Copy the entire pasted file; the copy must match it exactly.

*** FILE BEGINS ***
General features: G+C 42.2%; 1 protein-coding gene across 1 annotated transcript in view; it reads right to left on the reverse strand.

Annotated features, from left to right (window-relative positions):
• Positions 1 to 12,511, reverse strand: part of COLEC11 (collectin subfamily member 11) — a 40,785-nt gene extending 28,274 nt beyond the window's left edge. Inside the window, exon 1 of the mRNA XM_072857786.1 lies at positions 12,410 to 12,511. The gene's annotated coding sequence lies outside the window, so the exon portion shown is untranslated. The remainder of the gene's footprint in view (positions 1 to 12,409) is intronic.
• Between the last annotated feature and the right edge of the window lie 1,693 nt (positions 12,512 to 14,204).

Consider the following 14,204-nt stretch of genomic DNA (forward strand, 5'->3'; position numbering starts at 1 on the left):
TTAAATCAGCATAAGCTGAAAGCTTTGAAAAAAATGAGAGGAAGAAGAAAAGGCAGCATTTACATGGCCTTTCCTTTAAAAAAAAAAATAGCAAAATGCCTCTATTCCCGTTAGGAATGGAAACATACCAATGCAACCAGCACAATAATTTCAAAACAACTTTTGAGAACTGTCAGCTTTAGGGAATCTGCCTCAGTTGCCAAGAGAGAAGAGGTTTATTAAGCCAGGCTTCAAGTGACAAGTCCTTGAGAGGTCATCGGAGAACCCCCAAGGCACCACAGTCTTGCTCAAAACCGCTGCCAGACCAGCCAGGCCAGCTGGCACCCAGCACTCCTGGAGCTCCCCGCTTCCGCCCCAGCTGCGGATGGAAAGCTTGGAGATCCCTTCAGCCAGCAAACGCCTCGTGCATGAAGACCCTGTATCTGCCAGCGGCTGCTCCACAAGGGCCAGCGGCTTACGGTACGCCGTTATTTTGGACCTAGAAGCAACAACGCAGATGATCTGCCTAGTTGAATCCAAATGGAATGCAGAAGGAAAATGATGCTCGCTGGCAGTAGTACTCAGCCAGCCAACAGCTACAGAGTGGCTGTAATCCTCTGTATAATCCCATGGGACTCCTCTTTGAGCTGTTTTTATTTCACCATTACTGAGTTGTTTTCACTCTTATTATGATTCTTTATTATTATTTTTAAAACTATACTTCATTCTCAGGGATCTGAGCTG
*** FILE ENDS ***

General features: G+C 42.2%; 1 protein-coding gene across 1 annotated transcript in view; it reads right to left on the reverse strand.

Annotated features, from left to right (window-relative positions):
• Positions 1 to 12,511, reverse strand: part of COLEC11 (collectin subfamily member 11) — a 40,785-nt gene extending 28,274 nt beyond the window's left edge. Inside the window, exon 1 of the mRNA XM_072857786.1 lies at positions 12,410 to 12,511. The gene's annotated coding sequence lies outside the window, so the exon portion shown is untranslated. The remainder of the gene's footprint in view (positions 1 to 12,409) is intronic.
• Between the last annotated feature and the right edge of the window lie 1,693 nt (positions 12,512 to 14,204).

Consider the following 14,204-nt stretch of genomic DNA (forward strand, 5'->3'; position numbering starts at 1 on the left):
TTAAATCAGCATAAGCTGAAAGCTTTGAAAAAAATGAGAGGAAGAAGAAAAGGCAGCATTTACATGGCCTTTCCTTTAAAAAAAAAAATAGCAAAATGCCTCTATTCCCGTTAGGAATGGAAACATACCAATGCAACCAGCACAATAATTTCAAAACAACTTTTGAGAACTGTCAGCTTTAGGGAATCTGCCTCAGTTGCCAAGAGAGAAGAGGTTTATTAAGCCAGGCTTCAAGTGACAAGTCCTTGAGAGGTCATCGGAGAACCCCCAAGGCACCACAGTCTTGCTCAAAACCGCTGCCAGACCAGCCAGGCCAGCTGGCACCCAGCACTCCTGGAGCTCCCCGCTTCCGCCCCAGCTGCGGATGGAAAGCTTGGAGATCCCTTCAGCCAGCAAACGCCTCGTGCATGAAGACCCTGTATCTGCCAGCGGCTGCTCCACAAGGGCCAGCGGCTTACGGTACGCCGTTATTTTGGACCTAGAAGCAACAACGCAGATGATCTGCCTAGTTGAATCCAAATGGAATGCAGAAGGAAAATGATGCTCGCTGGCAGTAGTACTCAGCCAGCCAACAGCTACAGAGTGGCTGTAATCCTCTGTATAATCCCATGGGACTCCTCTTTGAGCTGTTTTTATTTCACCATTACTGAGTTGTTTTCACTCTTATTATGATTCTTTATTATTATTTTTAAAACTATACTTCATTCTCAGGGATCTGAGCTG